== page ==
The rural economy has been working towards getting control of their destiny for 20+ years. Now they they are starting to get the pieces dovetailing in the Ag sector they are seen as a threat. It is now obvious to many that the ultimate goal of this new rural economy is not to be the cheapest, or even most energy efficient, the goal is to use the least amount of fossil inputs you can get away. Because that ultimately will become the cheapest and most energy efficient way to do things, even if it isn't in these early days.

Now the world in nearly convinced of a complete lie: that it is ethanol (which is a small fraction of energy usage) that is the cause of rising food prices.

I agree that ethanol is a small fraction of oil usage. It is not nearly such a small fraction of food usage - 27% of the corn crop in 2007. It doesn't take a complicated analysis to see that that's got to have a pretty material effect on corn prices.

This reflects the fundamental problem with turning food into fuel - the energetic content of the food supply is much smaller than the energetic content of the fuel supply.

Now finally after about 25 or more years of low prices

Just to add context, here's the inflation-adjusted prices of corn. It's averaged ~$3/bu for the last 20 years, but was ~$10/bu in the 70s.

This post was timely aired indeed, wheat has just crossed above 10$ per bushel.

This last months there have been important protests in Italy against the rising prices of pasta and other direct products of wheat. At some point a popular strike on pasta was called upon. Even in one of the most rich countries high cereal prices have been deeply felt.

This post as some important information, but being the US such a large producer and exporter of cereals, internal food prices trends shouldn't be extrapolated.

My own experience at the grocery store is not yet serious, some rises on direct cereal products like bread some pastry and pasta. Talking with grocery store and restaurant managers I get the idea they're holding the longest they can before the start passing the price rise to a wider set of products. The €uro has been helping, but visible increases in food prices all across the board will come in 2008.

Just a note - much of this, though certainly not all, tends to a very American-centric view.

These days, 'bio' (organic) food is becoming increasingly common on German supermarket shelves, which is especially noticeable at Aldi, which is a mass market, low price retailer par excellence. Walmart is a bloated and inefficient retailer in comparison, one which had to abandon the German market after losing somewhere over an estimated half billion plus dollars.

The German Greens, when sharing power with the SPD, were able to create the framework for increasing organic food production, and the various retailers, seeing the higher margins of organic food, were happy to get involved. As were many farmers. And as organic means no genetically modifed organisms, most Germans see 'bio' meaning they can still eat food which meets their own standards (the whole GMO debate is fascinating - let's just say that most Europeans find GMO food to be unfit for human consumption, especially in regards to their children).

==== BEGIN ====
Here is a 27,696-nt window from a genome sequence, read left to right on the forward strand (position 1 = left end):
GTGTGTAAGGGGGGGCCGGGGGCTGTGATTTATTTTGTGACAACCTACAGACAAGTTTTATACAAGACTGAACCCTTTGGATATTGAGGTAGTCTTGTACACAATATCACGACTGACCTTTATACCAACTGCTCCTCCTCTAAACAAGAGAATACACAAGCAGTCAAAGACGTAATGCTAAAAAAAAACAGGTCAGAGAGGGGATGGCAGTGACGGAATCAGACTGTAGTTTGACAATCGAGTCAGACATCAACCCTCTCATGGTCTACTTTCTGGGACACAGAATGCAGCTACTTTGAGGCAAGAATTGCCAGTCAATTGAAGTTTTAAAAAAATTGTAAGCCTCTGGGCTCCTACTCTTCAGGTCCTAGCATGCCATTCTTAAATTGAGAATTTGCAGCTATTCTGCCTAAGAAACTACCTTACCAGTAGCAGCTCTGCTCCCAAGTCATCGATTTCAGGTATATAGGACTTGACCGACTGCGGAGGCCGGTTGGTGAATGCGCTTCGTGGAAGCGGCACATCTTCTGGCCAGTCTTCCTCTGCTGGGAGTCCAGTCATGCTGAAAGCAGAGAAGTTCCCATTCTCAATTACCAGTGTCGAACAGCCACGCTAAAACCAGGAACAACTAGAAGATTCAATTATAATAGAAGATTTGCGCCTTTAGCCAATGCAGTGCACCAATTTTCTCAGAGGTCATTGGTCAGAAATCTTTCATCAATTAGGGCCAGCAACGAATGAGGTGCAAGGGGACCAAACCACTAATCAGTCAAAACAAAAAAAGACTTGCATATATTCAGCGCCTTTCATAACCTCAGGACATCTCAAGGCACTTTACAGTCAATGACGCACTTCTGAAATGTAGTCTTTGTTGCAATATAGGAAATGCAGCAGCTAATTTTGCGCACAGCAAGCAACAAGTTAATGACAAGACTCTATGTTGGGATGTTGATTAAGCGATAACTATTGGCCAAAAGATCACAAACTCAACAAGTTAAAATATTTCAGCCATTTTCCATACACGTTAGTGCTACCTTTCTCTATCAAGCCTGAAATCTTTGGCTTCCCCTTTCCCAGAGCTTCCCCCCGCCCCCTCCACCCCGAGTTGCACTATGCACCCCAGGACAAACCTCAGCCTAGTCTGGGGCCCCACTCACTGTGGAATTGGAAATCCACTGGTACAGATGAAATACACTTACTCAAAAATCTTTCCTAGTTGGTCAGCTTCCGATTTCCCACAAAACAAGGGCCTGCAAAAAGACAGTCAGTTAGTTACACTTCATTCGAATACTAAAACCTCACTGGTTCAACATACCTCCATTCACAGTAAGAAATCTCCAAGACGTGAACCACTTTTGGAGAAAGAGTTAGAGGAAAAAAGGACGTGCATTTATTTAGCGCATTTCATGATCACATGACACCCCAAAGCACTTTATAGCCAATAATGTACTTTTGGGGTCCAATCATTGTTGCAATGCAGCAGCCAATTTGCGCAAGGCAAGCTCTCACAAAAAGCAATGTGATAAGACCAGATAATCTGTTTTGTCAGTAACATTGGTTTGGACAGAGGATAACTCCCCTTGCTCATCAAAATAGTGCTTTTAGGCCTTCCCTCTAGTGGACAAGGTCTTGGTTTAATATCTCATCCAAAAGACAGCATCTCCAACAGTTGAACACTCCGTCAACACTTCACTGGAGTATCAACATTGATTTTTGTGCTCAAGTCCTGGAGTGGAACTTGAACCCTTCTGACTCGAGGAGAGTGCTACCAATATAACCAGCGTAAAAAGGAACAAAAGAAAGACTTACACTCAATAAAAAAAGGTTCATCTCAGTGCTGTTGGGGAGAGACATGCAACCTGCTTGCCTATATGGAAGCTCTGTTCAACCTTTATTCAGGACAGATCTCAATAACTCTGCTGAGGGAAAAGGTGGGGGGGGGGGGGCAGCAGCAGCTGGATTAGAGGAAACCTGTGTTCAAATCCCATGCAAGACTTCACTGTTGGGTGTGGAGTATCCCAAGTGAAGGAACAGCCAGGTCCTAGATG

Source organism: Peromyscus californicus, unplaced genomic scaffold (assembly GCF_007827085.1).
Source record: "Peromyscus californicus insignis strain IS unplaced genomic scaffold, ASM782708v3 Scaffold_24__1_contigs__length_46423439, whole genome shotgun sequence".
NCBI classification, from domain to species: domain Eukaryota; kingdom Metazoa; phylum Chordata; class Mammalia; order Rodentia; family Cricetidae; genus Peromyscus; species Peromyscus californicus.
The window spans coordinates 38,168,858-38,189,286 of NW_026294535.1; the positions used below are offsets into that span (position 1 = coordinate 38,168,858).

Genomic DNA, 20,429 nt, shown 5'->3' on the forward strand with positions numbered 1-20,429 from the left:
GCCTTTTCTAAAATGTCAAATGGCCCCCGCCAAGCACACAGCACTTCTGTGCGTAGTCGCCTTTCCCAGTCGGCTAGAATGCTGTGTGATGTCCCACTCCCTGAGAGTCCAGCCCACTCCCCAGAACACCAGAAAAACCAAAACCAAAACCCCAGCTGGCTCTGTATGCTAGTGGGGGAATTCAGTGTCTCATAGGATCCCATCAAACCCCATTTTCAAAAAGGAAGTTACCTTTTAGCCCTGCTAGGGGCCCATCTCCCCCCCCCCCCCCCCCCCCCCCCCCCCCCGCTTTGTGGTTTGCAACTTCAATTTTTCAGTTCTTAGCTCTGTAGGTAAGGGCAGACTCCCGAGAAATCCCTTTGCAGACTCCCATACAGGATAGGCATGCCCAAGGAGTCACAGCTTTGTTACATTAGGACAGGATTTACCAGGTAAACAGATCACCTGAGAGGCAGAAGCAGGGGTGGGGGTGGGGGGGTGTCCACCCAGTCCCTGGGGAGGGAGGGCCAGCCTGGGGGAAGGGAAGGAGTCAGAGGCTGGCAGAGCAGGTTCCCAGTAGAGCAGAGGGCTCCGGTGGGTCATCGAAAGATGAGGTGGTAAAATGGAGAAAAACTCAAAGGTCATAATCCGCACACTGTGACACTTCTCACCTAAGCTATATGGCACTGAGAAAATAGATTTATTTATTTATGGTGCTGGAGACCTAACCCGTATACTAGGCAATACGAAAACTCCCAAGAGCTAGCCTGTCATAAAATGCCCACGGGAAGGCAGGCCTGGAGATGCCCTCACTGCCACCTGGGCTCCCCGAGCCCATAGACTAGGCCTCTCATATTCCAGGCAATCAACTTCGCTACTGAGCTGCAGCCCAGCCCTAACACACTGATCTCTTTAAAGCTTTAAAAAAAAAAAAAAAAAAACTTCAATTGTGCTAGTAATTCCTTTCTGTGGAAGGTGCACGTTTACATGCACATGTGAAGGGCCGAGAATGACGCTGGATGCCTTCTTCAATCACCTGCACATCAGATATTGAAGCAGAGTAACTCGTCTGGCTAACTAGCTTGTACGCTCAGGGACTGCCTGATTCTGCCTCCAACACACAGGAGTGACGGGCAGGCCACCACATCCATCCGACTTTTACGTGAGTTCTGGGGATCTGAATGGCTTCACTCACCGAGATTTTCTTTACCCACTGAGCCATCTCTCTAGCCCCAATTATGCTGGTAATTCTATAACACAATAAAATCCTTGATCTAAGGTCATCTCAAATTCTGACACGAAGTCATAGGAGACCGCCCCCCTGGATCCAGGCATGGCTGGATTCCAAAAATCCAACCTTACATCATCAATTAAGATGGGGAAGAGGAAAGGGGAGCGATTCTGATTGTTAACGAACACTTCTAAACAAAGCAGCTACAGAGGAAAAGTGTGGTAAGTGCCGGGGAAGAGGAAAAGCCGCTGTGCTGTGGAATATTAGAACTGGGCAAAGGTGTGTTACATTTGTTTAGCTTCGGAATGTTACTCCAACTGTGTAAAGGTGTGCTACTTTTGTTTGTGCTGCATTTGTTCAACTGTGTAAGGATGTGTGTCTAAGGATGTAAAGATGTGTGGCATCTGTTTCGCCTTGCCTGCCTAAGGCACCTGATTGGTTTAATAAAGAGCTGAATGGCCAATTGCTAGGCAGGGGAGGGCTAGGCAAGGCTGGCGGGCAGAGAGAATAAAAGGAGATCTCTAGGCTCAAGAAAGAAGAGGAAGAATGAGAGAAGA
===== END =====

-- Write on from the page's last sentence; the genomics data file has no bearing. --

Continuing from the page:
Creating an organic is not as easy at it may appear, at least in the case of mass market, high volume retailers like Aldi or Lidl. The investments and commitments are the result of roughly a decade's worth of planning and implementation, and the fruits are now being harvested.

Even more interesting is how the price spread between organic and conventional food seems to be shrinking, though that may just be a relic of longer term contracts for organic suppliers. Or it may accurately reflect a true difference in the cost of production, meaning that organic producers are likely to prosper over the next decades, while reaping greater profits without relying on Monsanto's labs.

However, at least in Germany, tractors are still considered to be quite superior to horses - but then, at least in the town I live in, people were still using horses into the 1950s - anybody that seriously thinks horses are going to replace things like combines is probably not really aware of how little fuel is required by agriculture, or how much care horses require - including the fact that a dead horse is not repairable, and depending on how it died, not edible either. As a guess, the amount of oilseed crop area required to fuel planting/harvesting equipment (at least in this part of Germany) is likely significantly less than that required to sustain an equal amount of horse power. Not to mention the fact that a lot of the horse powered equipment will need to be reconstructed, whereas fueling existing equipment is just a matter of organization. Some places seem more capable of that than others, though - how is the planning for Atlanta's water supply going these days? Is the governor still praying for rain as his response?